Golf’s New Focus: Fast-Forwarding Fitness
Golf’s New Focus: Fast-Forwarding Fitness
Expert trainer Ben Shear explains what the world’s best golfers do—and you can too.

Today’s PGA Tour stars eschew body types seen from the distant past. Then potbellies and rotund figures were just as prevalent on golf’s world stage as those seen at any regular golf course. No longer.

The competitive rigors and need to extend careers now mandate constant attention—not just on swing mechanics but heeding skilled advice of professional trainers—taking lessons applied from sports such as the National Football League, Major League Baseball, and the National Basketball Association.

Ben Shear is the director of Performance at Golf & Body NYC, the only private club in Manhattan dedicated to getting the best out of your body and golf game. Shear travels much of the PGA Tour circuit, providing strength and conditioning, biomechanics, and performance nutrition expertise for his professional clients who include former World No. 1 Luke Donald, 2012 U.S. Open champion Webb Simpson, and 2014 Accenture World Match Play champion Jason Day, to name just a few.


Expert trainer Ben Shear (R), orients a student at his studio in Manhattan. (Courtesy of Matt Ward)

Shear shares some of his unique approaches to golf performance orientation.

Matt Ward: Golfers such as Gary Player and the late Frank Stranahan were pioneers in golf fitness in the 1950s and 1960s. Then a long lag in training until recently. Why?
Ben Shear: That’s easy: Tiger Woods. When Tiger came along and won majors by 15 strokes, the other golfers said, “Oh-my-God, we can’t compete with this guy.” Of course, health and wellness are more popular now than 25 or 35 years ago, but when it comes to golf, Tiger was the motivation.

Mr. Ward: There’s been plenty of attention given to the physique of Tiger Woods. Is his enhanced muscle tone a hindrance to his playing the game?
Mr. Shear: I have no first-hand knowledge of what he’s doing. You’d have to ask him and his people. That being said, I believe that muscle tone does not affect mobility, hence golf performance. If you look at male gymnasts, you will see huge muscles and unbelievable flexibility at the exact same time.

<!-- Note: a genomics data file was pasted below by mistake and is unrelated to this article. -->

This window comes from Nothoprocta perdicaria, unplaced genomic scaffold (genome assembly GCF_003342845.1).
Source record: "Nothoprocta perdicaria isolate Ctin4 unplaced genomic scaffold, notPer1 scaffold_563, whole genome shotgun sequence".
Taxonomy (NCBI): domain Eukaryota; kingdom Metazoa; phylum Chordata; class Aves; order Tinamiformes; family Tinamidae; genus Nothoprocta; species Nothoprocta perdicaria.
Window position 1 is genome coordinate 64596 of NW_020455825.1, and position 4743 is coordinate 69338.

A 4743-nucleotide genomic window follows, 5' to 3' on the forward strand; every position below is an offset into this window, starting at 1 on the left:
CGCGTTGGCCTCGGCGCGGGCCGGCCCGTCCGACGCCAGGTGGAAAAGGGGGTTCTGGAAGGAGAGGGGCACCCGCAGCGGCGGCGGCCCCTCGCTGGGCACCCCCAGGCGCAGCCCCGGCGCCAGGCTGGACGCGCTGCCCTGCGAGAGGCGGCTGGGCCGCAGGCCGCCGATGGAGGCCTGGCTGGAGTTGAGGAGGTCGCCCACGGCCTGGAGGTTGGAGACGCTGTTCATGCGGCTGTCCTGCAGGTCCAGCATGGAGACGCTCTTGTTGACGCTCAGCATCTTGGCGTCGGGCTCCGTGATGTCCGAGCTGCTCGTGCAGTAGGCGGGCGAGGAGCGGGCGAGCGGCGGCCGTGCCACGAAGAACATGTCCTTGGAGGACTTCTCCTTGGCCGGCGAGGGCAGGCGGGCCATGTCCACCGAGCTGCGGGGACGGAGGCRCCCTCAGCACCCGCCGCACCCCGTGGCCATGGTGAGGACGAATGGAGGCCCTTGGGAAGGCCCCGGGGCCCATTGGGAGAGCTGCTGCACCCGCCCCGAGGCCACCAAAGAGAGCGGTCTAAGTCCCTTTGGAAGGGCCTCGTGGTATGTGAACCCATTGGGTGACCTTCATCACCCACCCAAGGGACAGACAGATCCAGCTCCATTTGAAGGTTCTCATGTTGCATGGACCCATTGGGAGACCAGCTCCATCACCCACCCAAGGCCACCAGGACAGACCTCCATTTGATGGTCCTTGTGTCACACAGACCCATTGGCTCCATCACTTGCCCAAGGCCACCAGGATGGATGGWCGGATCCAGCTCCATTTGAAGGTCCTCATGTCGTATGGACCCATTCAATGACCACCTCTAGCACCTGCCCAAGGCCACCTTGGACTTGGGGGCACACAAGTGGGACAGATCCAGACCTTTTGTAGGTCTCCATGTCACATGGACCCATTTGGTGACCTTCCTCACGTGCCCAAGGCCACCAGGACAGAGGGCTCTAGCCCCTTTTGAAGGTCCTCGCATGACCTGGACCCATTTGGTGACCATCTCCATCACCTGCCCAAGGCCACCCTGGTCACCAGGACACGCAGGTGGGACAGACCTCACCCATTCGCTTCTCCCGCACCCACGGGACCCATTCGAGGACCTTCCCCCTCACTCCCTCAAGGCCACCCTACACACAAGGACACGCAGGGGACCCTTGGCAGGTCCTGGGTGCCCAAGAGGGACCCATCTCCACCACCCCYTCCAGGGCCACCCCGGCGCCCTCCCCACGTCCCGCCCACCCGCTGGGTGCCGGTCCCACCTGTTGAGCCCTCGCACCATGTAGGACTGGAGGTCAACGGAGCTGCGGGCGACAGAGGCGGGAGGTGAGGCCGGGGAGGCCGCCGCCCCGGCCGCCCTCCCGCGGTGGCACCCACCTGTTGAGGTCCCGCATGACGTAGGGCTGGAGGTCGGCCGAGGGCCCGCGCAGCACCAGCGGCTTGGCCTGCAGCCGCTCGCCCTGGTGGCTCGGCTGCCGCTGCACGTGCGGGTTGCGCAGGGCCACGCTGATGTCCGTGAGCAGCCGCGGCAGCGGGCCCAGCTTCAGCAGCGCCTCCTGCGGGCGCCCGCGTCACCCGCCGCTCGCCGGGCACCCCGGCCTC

Mr. Ward: What’s more important: overall flexibility or muscle tone?
Mr. Shear: Muscle tone. I’d rather have a short, compact, explosive swing that I can control than a long, loose swing that is out of control.

Mr. Ward: What role do nutrition and proper eating play in golf?
Mr. Shear: If you’re significantly overweight and out of shape, and you’re walking four to seven miles a round, it plays a role. Even riding the course and playing golf is fatiguing, both mentally and physically. It’ll wear you down. You might not feel it on the first few holes, but you will. You should increase your intake of fruits, vegetables, and especially water, not just on the course but in your life.

Mr. Ward: Not all golfers have the time or money to hire a fitness coach. What can golfers do to get healthier that doesn’t cost much or take up too much time?
Mr. Shear: Anything you do fitness-wise that helps you get stronger and more flexible will help. Take a class at a local gym or YMCA. Do anything you can, and as you physically improve, your golf will benefit.

Mr. Ward: Your efforts are about building a better body to handle the rigors of the full swing. What do you do regarding the often forgotten areas of short game expertise and putting?